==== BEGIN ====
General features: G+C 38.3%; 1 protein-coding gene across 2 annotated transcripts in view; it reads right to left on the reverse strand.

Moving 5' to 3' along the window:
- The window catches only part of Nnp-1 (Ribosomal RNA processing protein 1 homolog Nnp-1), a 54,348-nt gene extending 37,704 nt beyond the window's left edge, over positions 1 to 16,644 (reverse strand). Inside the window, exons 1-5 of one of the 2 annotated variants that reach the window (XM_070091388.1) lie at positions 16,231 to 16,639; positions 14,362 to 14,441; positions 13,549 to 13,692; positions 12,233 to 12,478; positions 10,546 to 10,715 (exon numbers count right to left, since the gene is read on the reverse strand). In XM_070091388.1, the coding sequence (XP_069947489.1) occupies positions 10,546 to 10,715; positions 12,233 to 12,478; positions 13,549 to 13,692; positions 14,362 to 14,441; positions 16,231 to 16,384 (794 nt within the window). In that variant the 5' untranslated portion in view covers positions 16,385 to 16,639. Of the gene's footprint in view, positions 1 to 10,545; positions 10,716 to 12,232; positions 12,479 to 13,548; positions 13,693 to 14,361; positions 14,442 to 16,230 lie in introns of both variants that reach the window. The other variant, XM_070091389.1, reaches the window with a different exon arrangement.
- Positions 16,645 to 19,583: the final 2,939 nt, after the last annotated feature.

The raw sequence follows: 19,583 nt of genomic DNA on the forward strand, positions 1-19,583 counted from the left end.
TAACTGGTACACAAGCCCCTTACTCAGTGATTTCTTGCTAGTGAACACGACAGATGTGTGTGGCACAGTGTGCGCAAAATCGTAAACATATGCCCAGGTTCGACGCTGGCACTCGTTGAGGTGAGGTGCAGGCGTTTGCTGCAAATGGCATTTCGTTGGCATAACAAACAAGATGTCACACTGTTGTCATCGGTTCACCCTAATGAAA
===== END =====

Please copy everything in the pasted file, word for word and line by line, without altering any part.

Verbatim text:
General features: G+C 38.3%; 1 protein-coding gene across 2 annotated transcripts in view; it reads right to left on the reverse strand.

Moving 5' to 3' along the window:
- The window catches only part of Nnp-1 (Ribosomal RNA processing protein 1 homolog Nnp-1), a 54,348-nt gene extending 37,704 nt beyond the window's left edge, over positions 1 to 16,644 (reverse strand). Inside the window, exons 1-5 of one of the 2 annotated variants that reach the window (XM_070091388.1) lie at positions 16,231 to 16,639; positions 14,362 to 14,441; positions 13,549 to 13,692; positions 12,233 to 12,478; positions 10,546 to 10,715 (exon numbers count right to left, since the gene is read on the reverse strand). In XM_070091388.1, the coding sequence (XP_069947489.1) occupies positions 10,546 to 10,715; positions 12,233 to 12,478; positions 13,549 to 13,692; positions 14,362 to 14,441; positions 16,231 to 16,384 (794 nt within the window). In that variant the 5' untranslated portion in view covers positions 16,385 to 16,639. Of the gene's footprint in view, positions 1 to 10,545; positions 10,716 to 12,232; positions 12,479 to 13,548; positions 13,693 to 14,361; positions 14,442 to 16,230 lie in introns of both variants that reach the window. The other variant, XM_070091389.1, reaches the window with a different exon arrangement.
- Positions 16,645 to 19,583: the final 2,939 nt, after the last annotated feature.

The raw sequence follows: 19,583 nt of genomic DNA on the forward strand, positions 1-19,583 counted from the left end.
TAACTGGTACACAAGCCCCTTACTCAGTGATTTCTTGCTAGTGAACACGACAGATGTGTGTGGCACAGTGTGCGCAAAATCGTAAACATATGCCCAGGTTCGACGCTGGCACTCGTTGAGGTGAGGTGCAGGCGTTTGCTGCAAATGGCATTTCGTTGGCATAACAAACAAGATGTCACACTGTTGTCATCGGTTCACCCTAATGAAA